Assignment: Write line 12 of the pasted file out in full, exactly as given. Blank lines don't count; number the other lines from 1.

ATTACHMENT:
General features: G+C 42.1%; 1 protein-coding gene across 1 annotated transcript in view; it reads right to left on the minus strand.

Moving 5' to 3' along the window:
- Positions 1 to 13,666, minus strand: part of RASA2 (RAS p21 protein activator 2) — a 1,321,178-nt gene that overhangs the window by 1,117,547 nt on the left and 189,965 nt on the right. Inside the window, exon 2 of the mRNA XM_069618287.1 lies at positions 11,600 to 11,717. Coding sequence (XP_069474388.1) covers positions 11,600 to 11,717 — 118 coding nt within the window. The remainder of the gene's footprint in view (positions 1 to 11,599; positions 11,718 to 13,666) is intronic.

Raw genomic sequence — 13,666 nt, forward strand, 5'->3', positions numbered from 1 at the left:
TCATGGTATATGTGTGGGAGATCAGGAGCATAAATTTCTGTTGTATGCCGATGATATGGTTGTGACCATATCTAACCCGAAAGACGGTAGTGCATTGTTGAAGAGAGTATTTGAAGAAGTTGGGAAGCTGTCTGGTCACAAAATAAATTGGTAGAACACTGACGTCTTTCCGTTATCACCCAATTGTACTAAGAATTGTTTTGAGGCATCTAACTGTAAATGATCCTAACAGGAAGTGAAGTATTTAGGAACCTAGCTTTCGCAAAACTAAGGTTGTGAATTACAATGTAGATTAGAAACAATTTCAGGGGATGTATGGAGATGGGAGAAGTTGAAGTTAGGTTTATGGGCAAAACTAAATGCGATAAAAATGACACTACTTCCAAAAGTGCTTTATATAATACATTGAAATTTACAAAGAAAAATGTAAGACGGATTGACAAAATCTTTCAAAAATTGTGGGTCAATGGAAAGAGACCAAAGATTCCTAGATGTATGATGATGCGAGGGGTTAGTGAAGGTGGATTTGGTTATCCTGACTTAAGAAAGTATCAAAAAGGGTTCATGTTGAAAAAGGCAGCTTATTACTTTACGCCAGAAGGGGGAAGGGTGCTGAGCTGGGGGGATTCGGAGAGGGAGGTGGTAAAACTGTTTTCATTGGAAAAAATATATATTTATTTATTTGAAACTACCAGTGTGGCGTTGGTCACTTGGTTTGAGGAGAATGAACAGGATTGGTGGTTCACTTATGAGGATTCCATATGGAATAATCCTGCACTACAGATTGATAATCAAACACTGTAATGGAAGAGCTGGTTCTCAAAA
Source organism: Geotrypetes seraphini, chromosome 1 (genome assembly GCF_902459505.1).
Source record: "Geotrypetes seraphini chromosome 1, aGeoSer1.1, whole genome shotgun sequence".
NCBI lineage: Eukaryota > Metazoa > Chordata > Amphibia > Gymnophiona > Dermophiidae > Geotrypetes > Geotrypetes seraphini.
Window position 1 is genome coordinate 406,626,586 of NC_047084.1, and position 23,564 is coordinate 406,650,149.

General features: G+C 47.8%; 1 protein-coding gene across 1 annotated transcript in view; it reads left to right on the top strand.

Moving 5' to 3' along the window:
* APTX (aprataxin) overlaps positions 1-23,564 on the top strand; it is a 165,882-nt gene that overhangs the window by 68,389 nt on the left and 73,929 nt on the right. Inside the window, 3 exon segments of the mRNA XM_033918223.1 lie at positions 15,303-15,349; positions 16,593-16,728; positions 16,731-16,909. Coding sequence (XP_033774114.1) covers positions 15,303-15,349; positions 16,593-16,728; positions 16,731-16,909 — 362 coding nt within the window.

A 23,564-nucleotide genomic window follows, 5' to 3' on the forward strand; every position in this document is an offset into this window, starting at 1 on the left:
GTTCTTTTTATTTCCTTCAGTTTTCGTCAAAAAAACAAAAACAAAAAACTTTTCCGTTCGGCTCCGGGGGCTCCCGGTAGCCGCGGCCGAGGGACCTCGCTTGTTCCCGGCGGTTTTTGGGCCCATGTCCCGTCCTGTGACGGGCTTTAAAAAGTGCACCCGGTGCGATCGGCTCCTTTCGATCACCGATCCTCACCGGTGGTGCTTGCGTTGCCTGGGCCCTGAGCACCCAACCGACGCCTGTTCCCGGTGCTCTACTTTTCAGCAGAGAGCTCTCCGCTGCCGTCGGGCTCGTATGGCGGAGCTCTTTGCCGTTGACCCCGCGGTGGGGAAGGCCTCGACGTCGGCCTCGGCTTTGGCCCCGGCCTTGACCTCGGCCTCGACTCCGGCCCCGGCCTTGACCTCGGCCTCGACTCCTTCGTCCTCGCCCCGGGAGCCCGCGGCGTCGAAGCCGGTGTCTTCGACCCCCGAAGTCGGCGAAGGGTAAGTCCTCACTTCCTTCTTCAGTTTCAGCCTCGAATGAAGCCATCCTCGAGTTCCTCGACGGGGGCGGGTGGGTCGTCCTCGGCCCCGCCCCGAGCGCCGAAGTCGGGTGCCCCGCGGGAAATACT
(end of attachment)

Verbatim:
* APTX (aprataxin) overlaps positions 1-23,564 on the top strand; it is a 165,882-nt gene that overhangs the window by 68,389 nt on the left and 73,929 nt on the right. Inside the window, 3 exon segments of the mRNA XM_033918223.1 lie at positions 15,303-15,349; positions 16,593-16,728; positions 16,731-16,909. Coding sequence (XP_033774114.1) covers positions 15,303-15,349; positions 16,593-16,728; positions 16,731-16,909 — 362 coding nt within the window.